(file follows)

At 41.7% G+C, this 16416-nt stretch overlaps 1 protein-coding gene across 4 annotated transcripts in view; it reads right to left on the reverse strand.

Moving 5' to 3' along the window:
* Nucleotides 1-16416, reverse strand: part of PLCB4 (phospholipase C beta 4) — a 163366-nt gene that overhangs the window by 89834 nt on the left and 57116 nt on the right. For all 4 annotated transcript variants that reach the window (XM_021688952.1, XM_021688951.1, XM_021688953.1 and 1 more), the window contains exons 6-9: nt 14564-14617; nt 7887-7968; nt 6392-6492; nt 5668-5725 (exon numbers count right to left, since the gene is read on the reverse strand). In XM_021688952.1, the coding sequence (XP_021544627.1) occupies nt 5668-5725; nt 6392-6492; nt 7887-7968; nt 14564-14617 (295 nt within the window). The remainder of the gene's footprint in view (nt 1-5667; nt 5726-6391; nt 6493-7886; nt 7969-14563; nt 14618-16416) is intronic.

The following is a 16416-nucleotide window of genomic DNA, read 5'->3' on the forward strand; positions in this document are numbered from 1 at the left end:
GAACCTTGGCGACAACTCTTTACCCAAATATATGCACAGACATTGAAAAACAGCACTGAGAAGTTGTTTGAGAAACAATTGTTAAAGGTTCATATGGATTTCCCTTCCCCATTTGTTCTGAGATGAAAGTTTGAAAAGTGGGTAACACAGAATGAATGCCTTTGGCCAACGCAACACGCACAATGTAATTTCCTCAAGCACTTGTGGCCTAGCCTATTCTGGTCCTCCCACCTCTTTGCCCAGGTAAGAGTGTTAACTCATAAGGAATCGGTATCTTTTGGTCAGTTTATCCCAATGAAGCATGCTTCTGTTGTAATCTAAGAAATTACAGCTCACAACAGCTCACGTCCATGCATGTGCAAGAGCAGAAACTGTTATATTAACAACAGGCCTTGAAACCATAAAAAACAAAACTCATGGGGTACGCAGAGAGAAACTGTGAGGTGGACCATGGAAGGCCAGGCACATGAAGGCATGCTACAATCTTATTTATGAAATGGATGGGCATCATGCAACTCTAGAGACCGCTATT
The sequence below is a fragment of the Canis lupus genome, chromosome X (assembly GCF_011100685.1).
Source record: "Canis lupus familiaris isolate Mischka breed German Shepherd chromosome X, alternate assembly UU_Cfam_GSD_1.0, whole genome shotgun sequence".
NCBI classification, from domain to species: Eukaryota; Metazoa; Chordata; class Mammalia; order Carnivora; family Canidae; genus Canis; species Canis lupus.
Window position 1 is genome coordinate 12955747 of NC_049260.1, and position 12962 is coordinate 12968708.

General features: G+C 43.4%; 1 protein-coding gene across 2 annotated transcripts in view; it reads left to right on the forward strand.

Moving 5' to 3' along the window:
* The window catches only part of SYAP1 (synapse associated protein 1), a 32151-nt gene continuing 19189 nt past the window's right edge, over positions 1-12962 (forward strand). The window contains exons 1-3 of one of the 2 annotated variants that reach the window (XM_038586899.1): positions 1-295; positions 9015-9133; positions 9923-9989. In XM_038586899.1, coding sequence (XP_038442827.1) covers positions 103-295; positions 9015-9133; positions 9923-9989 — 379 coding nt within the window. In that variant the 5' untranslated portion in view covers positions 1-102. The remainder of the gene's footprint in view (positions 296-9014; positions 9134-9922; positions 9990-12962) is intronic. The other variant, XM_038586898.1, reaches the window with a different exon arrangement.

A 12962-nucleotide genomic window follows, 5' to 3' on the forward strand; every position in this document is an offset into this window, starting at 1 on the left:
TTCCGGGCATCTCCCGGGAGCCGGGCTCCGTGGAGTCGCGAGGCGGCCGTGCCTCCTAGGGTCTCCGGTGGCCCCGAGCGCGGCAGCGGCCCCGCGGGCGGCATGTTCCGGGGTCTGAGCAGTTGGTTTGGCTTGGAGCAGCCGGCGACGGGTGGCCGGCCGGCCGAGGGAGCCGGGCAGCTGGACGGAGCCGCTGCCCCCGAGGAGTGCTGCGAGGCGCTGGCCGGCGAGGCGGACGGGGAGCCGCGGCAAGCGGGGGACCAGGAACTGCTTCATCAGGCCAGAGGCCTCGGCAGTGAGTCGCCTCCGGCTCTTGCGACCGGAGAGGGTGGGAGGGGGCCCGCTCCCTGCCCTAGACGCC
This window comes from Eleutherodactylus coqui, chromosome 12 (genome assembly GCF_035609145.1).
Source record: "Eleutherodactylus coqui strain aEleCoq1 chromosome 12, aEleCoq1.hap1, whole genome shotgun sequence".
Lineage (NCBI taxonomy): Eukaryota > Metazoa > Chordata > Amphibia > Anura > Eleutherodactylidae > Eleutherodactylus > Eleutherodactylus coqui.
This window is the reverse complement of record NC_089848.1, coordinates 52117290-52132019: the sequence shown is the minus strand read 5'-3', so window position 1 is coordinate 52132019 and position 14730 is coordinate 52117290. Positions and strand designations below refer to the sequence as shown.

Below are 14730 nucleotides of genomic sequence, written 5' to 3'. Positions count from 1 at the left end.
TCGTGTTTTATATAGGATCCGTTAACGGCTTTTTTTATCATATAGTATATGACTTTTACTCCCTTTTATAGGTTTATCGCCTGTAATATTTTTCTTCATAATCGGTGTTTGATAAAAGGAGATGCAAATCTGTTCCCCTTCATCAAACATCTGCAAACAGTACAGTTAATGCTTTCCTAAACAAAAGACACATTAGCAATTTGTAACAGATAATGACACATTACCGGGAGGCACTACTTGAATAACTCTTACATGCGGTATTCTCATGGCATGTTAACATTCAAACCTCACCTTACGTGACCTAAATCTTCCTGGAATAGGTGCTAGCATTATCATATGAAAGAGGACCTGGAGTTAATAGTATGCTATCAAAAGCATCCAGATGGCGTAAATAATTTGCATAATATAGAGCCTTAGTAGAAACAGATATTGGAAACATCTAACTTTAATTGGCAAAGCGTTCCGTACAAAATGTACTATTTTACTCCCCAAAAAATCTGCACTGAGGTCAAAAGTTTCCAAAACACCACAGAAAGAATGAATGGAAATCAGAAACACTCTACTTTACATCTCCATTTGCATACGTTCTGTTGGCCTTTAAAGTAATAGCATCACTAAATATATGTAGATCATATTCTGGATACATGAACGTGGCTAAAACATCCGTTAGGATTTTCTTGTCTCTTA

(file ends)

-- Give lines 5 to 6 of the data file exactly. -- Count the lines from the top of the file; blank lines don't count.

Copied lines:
GAACCTTGGCGACAACTCTTTACCCAAATATATGCACAGACATTGAAAAACAGCACTGAGAAGTTGTTTGAGAAACAATTGTTAAAGGTTCATATGGATTTCCCTTCCCCATTTGTTCTGAGATGAAAGTTTGAAAAGTGGGTAACACAGAATGAATGCCTTTGGCCAACGCAACACGCACAATGTAATTTCCTCAAGCACTTGTGGCCTAGCCTATTCTGGTCCTCCCACCTCTTTGCCCAGGTAAGAGTGTTAACTCATAAGGAATCGGTATCTTTTGGTCAGTTTATCCCAATGAAGCATGCTTCTGTTGTAATCTAAGAAATTACAGCTCACAACAGCTCACGTCCATGCATGTGCAAGAGCAGAAACTGTTATATTAACAACAGGCCTTGAAACCATAAAAAACAAAACTCATGGGGTACGCAGAGAGAAACTGTGAGGTGGACCATGGAAGGCCAGGCACATGAAGGCATGCTACAATCTTATTTATGAAATGGATGGGCATCATGCAACTCTAGAGACCGCTATT
The sequence below is a fragment of the Canis lupus genome, chromosome X (assembly GCF_011100685.1).